Mpumalanga police have launched an investigation following a third burglary at the provincial department of human settlements offices in five weeks.
In the latest incident, the thieves got away with five laptops and seven desktops on Saturday. The computers were stolen from the risk management, transversal services, human resource planning and human resource development units.
Police spokesperson Colonel Donald Mdhluli said they had opened a case of business burglary and were appealing to anyone with information to come forward.
The motive for the burglaries is still unknown.
The other two break-ins happened last month when laptops and computers were stolen. It is suspected that the thieves have been looking for critical information to cover up alleged corruption.
However, human settlements spokesperson Freddy Ngobe said the department had no corruption cases being investigating or that had been referred to law enforcement agencies.
“The department does not know the motive. However, investigations are currently underway and may reveal the reasons behind the incidents,” Ngobe said.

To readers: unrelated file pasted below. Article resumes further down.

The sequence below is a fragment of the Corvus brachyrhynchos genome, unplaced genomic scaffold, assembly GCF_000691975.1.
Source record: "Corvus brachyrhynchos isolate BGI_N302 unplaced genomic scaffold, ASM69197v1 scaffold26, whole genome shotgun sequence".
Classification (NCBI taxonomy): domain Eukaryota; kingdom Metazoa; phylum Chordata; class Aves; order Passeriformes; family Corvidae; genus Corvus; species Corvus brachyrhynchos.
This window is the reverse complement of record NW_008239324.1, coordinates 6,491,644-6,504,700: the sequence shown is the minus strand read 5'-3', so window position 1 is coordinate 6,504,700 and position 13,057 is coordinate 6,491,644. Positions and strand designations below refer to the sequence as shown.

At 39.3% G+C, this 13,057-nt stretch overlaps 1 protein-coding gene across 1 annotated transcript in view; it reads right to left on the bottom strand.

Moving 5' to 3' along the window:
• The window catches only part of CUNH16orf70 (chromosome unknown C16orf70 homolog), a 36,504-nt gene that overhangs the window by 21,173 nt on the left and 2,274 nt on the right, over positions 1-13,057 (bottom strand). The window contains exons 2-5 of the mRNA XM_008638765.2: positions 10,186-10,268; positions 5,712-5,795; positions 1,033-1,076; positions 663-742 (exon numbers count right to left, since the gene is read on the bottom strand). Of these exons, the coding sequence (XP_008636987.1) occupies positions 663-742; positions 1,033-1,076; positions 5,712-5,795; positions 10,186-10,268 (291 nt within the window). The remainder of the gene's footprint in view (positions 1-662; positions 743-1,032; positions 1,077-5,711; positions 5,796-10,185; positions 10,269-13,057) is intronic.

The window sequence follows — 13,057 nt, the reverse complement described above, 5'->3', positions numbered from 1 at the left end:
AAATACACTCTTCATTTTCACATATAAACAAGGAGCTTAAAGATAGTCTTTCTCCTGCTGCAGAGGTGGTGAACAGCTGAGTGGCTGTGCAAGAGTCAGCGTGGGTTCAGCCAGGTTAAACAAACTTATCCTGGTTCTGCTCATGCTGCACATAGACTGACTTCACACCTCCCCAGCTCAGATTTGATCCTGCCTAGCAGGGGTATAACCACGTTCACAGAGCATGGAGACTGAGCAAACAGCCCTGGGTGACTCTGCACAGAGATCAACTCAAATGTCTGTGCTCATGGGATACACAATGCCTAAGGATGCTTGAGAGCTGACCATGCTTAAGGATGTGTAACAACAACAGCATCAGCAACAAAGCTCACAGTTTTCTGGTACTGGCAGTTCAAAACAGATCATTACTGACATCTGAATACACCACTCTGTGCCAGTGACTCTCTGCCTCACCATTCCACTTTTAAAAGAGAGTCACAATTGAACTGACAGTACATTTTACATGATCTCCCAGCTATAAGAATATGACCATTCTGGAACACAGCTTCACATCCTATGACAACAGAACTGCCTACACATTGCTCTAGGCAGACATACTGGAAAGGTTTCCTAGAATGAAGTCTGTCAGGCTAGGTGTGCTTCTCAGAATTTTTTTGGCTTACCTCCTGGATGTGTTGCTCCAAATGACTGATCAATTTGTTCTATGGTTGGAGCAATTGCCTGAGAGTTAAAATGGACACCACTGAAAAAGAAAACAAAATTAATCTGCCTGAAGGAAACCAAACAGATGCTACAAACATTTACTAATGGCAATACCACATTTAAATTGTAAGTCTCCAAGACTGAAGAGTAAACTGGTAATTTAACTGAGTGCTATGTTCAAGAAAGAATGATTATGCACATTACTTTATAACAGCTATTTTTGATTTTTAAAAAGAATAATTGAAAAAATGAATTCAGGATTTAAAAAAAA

The offices are in a government complex, a national key point which is under 24-hour police guard.
Following the incidents last month, the provincial department of public works installed closed-circuit television cameras and posted security officers to man the area, Ngobe said.
“Criminals normally use the back part of the government complex then jump the fence and gain forceful access to the building from the back,” he said, adding that the police had not yet made any breakthrough on the incidents last month.
When the first break-in happened, a source within government said that surveillance cameras had been dysfunctional for a while.
The break-ins happened after departmental head, Kebone Masange (51), was charged for allegedly falsifying citizenship documents.
However, there is no evidence to link the burglaries to Masange’s citizenship battle even though sources told City Press that it raised questions why the department began experiencing this crime after the arrest.
Mpumalanga Premier Refilwe Mtshweni-Tsipane placed the Zimbabwe-born Masange on special leave.
The Hawks have charged Masange with fraud in contravention of the Immigration Act after he misrepresented himself three times before the department of home affairs which resulted in him being issued three identity documents (IDs).
Masange, the former municipal manager of Newcastle Local Municipality in KwaZulu-Natal, applied for two IDs as a South African and a third one as a Zimbabwean when he was granted an exemption to be in the country in 1997. He appeared in the Pretoria Magistrates’ Court and was released on warning.